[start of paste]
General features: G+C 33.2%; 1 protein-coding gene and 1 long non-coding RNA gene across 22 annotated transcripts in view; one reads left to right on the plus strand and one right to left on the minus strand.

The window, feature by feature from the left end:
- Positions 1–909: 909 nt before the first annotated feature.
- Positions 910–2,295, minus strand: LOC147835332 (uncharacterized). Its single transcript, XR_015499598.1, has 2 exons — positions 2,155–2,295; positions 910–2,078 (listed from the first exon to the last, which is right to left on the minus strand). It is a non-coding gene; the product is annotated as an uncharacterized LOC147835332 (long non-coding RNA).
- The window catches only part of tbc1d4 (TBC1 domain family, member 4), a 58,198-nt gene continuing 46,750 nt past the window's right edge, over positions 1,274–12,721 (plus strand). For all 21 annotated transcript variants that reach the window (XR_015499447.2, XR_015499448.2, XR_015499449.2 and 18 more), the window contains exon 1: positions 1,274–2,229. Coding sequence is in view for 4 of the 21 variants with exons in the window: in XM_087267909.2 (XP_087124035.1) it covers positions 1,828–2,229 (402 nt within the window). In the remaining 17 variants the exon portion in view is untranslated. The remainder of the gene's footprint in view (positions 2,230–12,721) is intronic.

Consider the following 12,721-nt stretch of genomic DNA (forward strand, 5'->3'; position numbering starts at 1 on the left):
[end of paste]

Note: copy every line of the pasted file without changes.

General features: G+C 33.2%; 1 protein-coding gene and 1 long non-coding RNA gene across 22 annotated transcripts in view; one reads left to right on the plus strand and one right to left on the minus strand.

The window, feature by feature from the left end:
- Positions 1–909: 909 nt before the first annotated feature.
- Positions 910–2,295, minus strand: LOC147835332 (uncharacterized). Its single transcript, XR_015499598.1, has 2 exons — positions 2,155–2,295; positions 910–2,078 (listed from the first exon to the last, which is right to left on the minus strand). It is a non-coding gene; the product is annotated as an uncharacterized LOC147835332 (long non-coding RNA).
- The window catches only part of tbc1d4 (TBC1 domain family, member 4), a 58,198-nt gene continuing 46,750 nt past the window's right edge, over positions 1,274–12,721 (plus strand). For all 21 annotated transcript variants that reach the window (XR_015499447.2, XR_015499448.2, XR_015499449.2 and 18 more), the window contains exon 1: positions 1,274–2,229. Coding sequence is in view for 4 of the 21 variants with exons in the window: in XM_087267909.2 (XP_087124035.1) it covers positions 1,828–2,229 (402 nt within the window). In the remaining 17 variants the exon portion in view is untranslated. The remainder of the gene's footprint in view (positions 2,230–12,721) is intronic.

Consider the following 12,721-nt stretch of genomic DNA (forward strand, 5'->3'; position numbering starts at 1 on the left):